Starting at your right elbow, go clockwise around the lead line for approximately four feet. Now lay that lead line over your left thigh. Continue in a clockwise manner and lay the net across your left thigh until you have approximately half of the remaining net and lead line draped across your left thigh. You should now be supporting half of the lead sinkers with your left leg and the other half with your right hand.

With the net divided into roughly halves, put the pinkie finger of your left hand through the net mesh of the first lead line that you laid over your left thigh. The proper location is through the bottom mesh (next to the lead line) right on top of your left thigh.

This is the way your left hand grips the net. The pinkie finger is through the mesh at the lead line and the third finger lays by the pinkie as a sort of guard. The mesh of the net is held between the thumb and first two fingers and rests against the top of the third and pinkie fingers.

This is what the net looks like when you are holding it properly and are prepared to throw it. 
The small loops of the line and two loops of the net are held in the right hand. The retrieval line is tied around the right wrist. One loop of lead line lies across the wrist. One loop of lead line lies across the right elbow. Approximately half of the lead line is supported by the right hand and is hanging about two and a half feet below the right hand. The balance of the net and lead line is held in the left hand and in the grip described in Illustration 6. The lead line is hanging about a foot to a foot and a half down from the left hand. Note that there is no call for lead line held in the mouth or for draping wet net across your shoulder.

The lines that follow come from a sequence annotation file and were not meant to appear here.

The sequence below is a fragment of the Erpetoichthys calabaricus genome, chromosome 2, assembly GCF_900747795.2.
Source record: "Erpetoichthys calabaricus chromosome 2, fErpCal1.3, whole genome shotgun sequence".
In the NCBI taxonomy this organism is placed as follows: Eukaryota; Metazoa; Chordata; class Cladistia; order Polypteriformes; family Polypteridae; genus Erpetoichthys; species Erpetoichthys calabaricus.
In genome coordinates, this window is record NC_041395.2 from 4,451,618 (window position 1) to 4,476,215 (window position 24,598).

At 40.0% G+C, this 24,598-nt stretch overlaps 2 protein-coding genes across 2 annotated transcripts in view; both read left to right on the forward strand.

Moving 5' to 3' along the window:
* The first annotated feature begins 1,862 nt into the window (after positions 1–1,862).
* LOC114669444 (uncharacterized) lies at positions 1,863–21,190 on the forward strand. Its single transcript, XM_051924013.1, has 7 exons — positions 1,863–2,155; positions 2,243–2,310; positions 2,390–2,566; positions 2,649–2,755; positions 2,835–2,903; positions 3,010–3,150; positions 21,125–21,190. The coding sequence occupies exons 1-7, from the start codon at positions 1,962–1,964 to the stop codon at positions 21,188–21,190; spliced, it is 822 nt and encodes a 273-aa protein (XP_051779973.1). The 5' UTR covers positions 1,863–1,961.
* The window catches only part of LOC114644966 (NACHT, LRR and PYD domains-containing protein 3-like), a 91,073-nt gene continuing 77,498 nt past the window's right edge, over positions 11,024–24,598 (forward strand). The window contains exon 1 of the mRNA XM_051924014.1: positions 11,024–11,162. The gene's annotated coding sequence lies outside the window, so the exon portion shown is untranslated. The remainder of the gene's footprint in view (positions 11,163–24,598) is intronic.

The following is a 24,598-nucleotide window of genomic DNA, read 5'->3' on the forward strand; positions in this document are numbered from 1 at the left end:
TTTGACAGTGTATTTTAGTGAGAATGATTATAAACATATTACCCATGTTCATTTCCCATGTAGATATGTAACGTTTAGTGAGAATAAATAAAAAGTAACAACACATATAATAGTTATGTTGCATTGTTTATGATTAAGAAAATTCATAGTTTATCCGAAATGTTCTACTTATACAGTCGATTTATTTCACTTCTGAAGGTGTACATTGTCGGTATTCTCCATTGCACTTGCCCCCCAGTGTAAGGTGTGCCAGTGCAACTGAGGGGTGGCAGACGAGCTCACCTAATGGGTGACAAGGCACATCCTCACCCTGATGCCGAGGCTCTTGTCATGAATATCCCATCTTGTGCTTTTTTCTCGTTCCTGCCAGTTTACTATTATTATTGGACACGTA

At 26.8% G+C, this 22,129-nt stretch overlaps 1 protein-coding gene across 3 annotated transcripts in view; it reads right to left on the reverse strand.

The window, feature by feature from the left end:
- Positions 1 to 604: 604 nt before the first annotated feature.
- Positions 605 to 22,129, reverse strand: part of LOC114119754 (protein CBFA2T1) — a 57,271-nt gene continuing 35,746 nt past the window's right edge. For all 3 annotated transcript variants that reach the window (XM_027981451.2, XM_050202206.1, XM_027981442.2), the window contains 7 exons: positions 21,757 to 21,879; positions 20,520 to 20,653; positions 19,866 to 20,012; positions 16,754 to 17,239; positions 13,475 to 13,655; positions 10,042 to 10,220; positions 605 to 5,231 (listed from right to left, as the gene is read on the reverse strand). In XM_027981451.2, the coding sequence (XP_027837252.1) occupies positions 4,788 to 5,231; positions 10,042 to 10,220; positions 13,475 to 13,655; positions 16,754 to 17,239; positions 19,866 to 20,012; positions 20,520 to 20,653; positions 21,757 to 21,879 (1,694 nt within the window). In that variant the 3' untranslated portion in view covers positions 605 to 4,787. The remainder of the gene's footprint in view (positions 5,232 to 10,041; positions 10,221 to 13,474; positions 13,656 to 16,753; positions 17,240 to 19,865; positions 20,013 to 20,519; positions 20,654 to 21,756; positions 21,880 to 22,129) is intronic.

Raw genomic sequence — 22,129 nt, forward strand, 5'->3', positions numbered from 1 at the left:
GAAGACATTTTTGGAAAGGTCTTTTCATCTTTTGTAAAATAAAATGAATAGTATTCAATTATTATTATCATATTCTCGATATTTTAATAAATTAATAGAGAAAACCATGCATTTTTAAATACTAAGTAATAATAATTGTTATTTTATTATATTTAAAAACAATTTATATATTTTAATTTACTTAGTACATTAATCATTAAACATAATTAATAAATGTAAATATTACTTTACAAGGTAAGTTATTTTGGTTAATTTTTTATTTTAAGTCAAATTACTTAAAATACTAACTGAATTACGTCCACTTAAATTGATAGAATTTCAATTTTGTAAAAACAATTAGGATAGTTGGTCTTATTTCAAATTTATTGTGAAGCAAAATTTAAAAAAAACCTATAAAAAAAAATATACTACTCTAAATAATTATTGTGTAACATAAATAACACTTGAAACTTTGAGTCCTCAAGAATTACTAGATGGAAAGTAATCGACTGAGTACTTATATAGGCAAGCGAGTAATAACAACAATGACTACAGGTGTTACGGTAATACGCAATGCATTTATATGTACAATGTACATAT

The windup is the first part of the throw. Ideally the left foot is forward and pointed about 45 
degrees to the right of where you intend to throw. The right foot is behind the left at just over the
shoulder width distance, and is roughly parallel. Rotate your arms back to the right and shift your weight to your right foot. As you spin back forward your weight will shift back to your left foot. The throw is more of a slinging motion in which both arms naturally extend to aim the net. 
The release is just to let go with your hands. The net will naturally peel off your right elbow andoff your left pinkie finger. Experience and practice will help perfect your aim.